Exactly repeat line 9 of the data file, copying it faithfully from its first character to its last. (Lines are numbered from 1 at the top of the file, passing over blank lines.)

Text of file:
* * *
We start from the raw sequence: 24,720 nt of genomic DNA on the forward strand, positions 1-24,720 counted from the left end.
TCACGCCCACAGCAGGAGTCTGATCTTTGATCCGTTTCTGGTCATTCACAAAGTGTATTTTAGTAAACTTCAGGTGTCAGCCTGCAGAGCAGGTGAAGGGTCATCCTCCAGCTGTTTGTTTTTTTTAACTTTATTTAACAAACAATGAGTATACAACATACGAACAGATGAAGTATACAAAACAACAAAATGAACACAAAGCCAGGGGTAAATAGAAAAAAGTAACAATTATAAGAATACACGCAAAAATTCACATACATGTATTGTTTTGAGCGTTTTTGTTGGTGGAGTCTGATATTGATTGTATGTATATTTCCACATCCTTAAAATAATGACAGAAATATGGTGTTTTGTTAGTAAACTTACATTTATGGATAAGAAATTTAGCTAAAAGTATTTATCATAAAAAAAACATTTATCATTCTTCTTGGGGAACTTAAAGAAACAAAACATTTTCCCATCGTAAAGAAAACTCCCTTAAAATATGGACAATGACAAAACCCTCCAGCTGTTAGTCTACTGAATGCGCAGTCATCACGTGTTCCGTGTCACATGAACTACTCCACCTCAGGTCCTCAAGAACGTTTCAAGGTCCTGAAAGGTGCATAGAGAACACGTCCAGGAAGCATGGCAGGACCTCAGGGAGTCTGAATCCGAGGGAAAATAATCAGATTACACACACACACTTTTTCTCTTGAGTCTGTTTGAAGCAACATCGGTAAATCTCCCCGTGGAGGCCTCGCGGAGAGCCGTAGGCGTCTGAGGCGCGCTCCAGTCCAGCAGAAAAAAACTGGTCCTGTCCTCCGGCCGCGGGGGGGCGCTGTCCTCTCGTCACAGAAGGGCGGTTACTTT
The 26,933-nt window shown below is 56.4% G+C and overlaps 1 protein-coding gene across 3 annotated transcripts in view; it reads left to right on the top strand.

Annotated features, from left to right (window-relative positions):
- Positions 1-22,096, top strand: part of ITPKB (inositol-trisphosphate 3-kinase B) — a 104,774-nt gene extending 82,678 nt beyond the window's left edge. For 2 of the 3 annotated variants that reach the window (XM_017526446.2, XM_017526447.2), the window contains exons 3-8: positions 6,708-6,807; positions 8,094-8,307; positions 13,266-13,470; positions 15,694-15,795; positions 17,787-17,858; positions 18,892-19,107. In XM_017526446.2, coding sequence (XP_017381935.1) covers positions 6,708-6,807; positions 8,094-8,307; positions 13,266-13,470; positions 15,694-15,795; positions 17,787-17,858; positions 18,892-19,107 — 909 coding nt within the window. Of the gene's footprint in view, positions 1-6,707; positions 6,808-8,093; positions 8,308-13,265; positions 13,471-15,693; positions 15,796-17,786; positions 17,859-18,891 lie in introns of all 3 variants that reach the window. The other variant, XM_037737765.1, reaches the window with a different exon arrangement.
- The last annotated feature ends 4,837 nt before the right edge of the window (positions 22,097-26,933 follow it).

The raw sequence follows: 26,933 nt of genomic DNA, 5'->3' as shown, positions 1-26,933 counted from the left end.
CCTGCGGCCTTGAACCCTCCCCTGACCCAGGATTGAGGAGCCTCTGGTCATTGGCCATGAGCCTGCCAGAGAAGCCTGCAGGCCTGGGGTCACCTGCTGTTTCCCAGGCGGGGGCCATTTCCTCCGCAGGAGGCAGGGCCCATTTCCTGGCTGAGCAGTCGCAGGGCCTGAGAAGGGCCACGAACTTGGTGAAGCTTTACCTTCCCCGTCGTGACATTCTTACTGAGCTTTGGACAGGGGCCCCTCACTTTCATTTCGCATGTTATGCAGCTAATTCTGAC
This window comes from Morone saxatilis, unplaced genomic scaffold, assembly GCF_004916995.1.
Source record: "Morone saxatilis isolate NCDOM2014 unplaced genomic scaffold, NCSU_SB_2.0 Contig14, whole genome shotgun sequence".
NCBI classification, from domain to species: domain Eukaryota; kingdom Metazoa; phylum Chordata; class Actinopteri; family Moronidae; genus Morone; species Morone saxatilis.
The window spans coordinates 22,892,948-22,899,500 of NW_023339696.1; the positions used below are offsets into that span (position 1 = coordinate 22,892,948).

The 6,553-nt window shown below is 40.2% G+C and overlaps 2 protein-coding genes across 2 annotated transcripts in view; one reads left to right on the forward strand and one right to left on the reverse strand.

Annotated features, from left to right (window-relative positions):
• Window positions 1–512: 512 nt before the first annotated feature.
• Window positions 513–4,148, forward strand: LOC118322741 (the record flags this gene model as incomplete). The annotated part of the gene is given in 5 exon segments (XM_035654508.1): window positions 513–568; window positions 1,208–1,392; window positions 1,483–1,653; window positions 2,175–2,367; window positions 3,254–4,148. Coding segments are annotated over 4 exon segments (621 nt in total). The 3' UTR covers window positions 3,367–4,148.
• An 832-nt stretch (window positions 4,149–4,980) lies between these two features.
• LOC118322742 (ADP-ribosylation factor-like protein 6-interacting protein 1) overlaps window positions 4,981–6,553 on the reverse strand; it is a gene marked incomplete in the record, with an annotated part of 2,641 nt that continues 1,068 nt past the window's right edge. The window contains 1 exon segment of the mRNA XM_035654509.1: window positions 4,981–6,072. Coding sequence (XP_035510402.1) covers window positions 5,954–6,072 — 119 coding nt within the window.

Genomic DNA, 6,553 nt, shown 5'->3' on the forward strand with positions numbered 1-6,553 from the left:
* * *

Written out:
This window comes from Morone saxatilis, unplaced genomic scaffold, assembly GCF_004916995.1.